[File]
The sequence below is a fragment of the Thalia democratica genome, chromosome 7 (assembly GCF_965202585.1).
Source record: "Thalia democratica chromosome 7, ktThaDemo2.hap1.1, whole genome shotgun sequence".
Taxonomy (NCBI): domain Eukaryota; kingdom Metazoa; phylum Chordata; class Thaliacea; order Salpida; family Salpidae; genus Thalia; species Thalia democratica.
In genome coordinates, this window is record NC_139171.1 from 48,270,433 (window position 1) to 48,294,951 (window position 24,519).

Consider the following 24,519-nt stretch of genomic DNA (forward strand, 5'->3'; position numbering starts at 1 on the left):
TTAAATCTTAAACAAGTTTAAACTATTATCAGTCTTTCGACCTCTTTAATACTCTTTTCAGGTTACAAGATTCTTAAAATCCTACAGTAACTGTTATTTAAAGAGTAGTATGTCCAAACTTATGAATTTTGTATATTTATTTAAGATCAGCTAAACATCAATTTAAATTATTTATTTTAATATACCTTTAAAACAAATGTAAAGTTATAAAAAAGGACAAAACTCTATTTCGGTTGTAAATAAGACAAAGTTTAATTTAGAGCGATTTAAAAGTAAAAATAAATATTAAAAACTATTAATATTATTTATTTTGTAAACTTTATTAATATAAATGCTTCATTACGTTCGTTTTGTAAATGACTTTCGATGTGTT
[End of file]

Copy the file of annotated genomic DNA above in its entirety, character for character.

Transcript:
The sequence below is a fragment of the Thalia democratica genome, chromosome 7 (assembly GCF_965202585.1).
Source record: "Thalia democratica chromosome 7, ktThaDemo2.hap1.1, whole genome shotgun sequence".
Taxonomy (NCBI): domain Eukaryota; kingdom Metazoa; phylum Chordata; class Thaliacea; order Salpida; family Salpidae; genus Thalia; species Thalia democratica.
In genome coordinates, this window is record NC_139171.1 from 48,270,433 (window position 1) to 48,294,951 (window position 24,519).

Consider the following 24,519-nt stretch of genomic DNA (forward strand, 5'->3'; position numbering starts at 1 on the left):
TTAAATCTTAAACAAGTTTAAACTATTATCAGTCTTTCGACCTCTTTAATACTCTTTTCAGGTTACAAGATTCTTAAAATCCTACAGTAACTGTTATTTAAAGAGTAGTATGTCCAAACTTATGAATTTTGTATATTTATTTAAGATCAGCTAAACATCAATTTAAATTATTTATTTTAATATACCTTTAAAACAAATGTAAAGTTATAAAAAAGGACAAAACTCTATTTCGGTTGTAAATAAGACAAAGTTTAATTTAGAGCGATTTAAAAGTAAAAATAAATATTAAAAACTATTAATATTATTTATTTTGTAAACTTTATTAATATAAATGCTTCATTACGTTCGTTTTGTAAATGACTTTCGATGTGTT